We tackle one of our favorite mixed surface routes aboard the Santa Cruz Stigmata.
Kamas, Utah, at the mouth of the Uinta National Forest, is home to one of the best rides on the planet. At just over 60 miles in length, with 3,700’ of climbing and a mix of pavement, gravel, and rock-armored dirt road, this scenic route offers up a bit of everything that we look for in our rides. We like to start from downtown, heading West, then making a turn in the direction of Beaver Creek, whose winding banks make a fitting backdrop for the first few miles.
From there, we change course, tracking towards the mouth of the Uintas, trading the bucolic scenery of the valley for a more intimate view of the mountains. It’s obligatory to stop at the Samak Smokehouse for a cup of coffee before taking a detour through the community that bears the same name for an additional taste of dirt. With the pavement of 150 back under our tires, we head towards the heart of the mountains, as far as State Road 037, where a notorious dirt road climb patiently awaits our arrival.
With nearly half of the ride’s climbing coming over the final ten miles of this ascent, it’s a climb that demands respect. At the same time, the picturesque alpine meadows and freely roaming livestock have a way of numbing the pain of aching legs and pounding heartbeats. The descent towards 35, the final stretch of pavement, is no less infamous, peppered as it is with embedded rocks that seem eager to inflict a pinch flat on anyone not sufficiently wary of their presence. It’s a beautiful, peaceful, and difficult ride, and while we don’t usually take so many pictures, odds are that when conditions are right, you just may find one of us out here on any given weekend, riding with friends, or perhaps on a pensive solo cruise.
We chose this ride to highlight the Santa Cruz Stigmata because of the variety it offers.
This route will quickly expose the limitations of even the best all road bikes, which makes it easy to feel like you’re on the wrong bike during some part of the ride. However, when we’re on the Stigmata, that thought never crosses our mind. Sure, the high volume tires might roll just a bit slowly on the pavement, but the comfort of the long wheelbase and the stability of the low bottom bracket make the Stigmata feel poised and ready at every point during the day.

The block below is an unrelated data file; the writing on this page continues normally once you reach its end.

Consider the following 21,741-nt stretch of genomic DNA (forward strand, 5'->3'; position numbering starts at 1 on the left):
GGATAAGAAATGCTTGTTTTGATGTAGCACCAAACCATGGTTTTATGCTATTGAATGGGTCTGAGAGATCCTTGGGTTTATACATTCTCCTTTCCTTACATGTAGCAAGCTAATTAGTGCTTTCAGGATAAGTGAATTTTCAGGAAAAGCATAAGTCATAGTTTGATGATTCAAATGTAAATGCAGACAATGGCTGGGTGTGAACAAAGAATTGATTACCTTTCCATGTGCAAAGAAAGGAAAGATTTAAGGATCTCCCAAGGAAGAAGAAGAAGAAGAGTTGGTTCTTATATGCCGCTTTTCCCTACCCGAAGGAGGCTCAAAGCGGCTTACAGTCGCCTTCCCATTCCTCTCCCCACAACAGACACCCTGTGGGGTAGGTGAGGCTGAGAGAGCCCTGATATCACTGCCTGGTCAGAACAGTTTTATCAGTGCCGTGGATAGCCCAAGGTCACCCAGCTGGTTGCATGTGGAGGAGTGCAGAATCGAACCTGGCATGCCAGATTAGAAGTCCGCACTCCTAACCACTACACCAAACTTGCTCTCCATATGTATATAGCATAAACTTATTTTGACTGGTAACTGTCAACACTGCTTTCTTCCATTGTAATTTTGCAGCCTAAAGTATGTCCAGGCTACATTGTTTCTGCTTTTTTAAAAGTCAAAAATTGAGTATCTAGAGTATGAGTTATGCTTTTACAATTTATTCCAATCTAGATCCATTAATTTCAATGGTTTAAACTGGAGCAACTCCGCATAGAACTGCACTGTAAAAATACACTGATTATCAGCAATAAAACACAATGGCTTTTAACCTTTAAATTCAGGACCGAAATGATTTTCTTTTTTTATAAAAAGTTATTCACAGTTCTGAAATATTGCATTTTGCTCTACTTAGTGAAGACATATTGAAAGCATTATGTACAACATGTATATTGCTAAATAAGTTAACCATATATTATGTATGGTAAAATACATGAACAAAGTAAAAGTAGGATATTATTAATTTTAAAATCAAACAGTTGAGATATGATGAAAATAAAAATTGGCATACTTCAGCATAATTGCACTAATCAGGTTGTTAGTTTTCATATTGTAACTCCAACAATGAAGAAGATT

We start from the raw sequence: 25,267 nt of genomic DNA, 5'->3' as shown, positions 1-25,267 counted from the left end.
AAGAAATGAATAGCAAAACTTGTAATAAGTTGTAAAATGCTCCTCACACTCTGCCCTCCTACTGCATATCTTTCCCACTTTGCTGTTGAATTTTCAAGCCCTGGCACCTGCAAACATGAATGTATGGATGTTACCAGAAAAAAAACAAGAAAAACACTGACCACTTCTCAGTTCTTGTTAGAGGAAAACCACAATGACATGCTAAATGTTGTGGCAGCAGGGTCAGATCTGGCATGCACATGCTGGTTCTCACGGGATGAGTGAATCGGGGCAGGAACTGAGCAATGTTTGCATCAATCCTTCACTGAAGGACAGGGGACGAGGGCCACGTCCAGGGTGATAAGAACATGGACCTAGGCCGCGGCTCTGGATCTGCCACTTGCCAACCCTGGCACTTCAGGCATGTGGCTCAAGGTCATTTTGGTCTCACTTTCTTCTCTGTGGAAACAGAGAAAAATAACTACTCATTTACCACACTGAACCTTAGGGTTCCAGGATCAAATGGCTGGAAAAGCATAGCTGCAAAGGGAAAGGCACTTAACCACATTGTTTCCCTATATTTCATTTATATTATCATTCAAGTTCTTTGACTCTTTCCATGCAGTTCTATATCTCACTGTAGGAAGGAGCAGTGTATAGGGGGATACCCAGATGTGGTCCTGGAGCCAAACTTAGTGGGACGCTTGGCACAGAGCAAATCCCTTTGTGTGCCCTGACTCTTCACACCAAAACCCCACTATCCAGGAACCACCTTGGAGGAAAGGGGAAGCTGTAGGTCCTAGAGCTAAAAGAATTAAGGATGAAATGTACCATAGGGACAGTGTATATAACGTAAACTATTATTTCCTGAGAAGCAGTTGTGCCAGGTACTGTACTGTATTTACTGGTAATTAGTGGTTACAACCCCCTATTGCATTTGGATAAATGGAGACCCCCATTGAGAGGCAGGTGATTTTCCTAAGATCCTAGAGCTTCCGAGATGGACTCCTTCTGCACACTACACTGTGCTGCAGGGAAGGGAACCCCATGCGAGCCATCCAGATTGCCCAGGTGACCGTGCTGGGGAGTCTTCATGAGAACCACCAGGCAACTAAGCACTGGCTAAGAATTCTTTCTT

Part of the Stigmata’s immense versatility comes down to the range of setup options which it offers its rider.
It was originally billed as a ‘cross racer, and not one of those old school, high bottom bracket having, unstable relics either. So, of course, it works beautifully when stripped to the bone, done up in a number plate and ready for battle. The bottom bracket drop is the same as you’ll find on a traditional road bike, and although the steering is relaxed, it’s not slow either.
That’s why so many people set them up with 28’s and use them as their road bikes, frequently leaving their dedicated race bike collecting dust in the garage. It does a surprisingly nice job dressed up with bags for some light touring. Then again, with clearance for massive 40mm tires, it’s arguably even better for exploring roads that have long since fallen into disrepair. But what’s made this model such a modern classic is that it’s never more than a few steps removed from being perfectly suited to any task you might have in mind.
Dirt, pavement, the Stigmata is perfectly at home no matter the road surface, especially when set up with a double, a wide range cassette, and tires that suit the route in question. stigmata, stigmata, stigmata, stigmataShop Now
The Stigmata’s heritage as a ‘cross racer is best appreciated with a stripped down build. A set of UCI-legal tires seals the deal, but race promoters may let you run higher volume tires. stigmata, stigmata, stigmata, stigmaShop Now
For a bit of light touring, set the Stigmata up with enough bags to carry your gear, then go get lost. We’d recommend a set of high volume knobbies and a scenic dirt route. stigmata, stigmata, stigmata, stigmata, stigma,Shop Now
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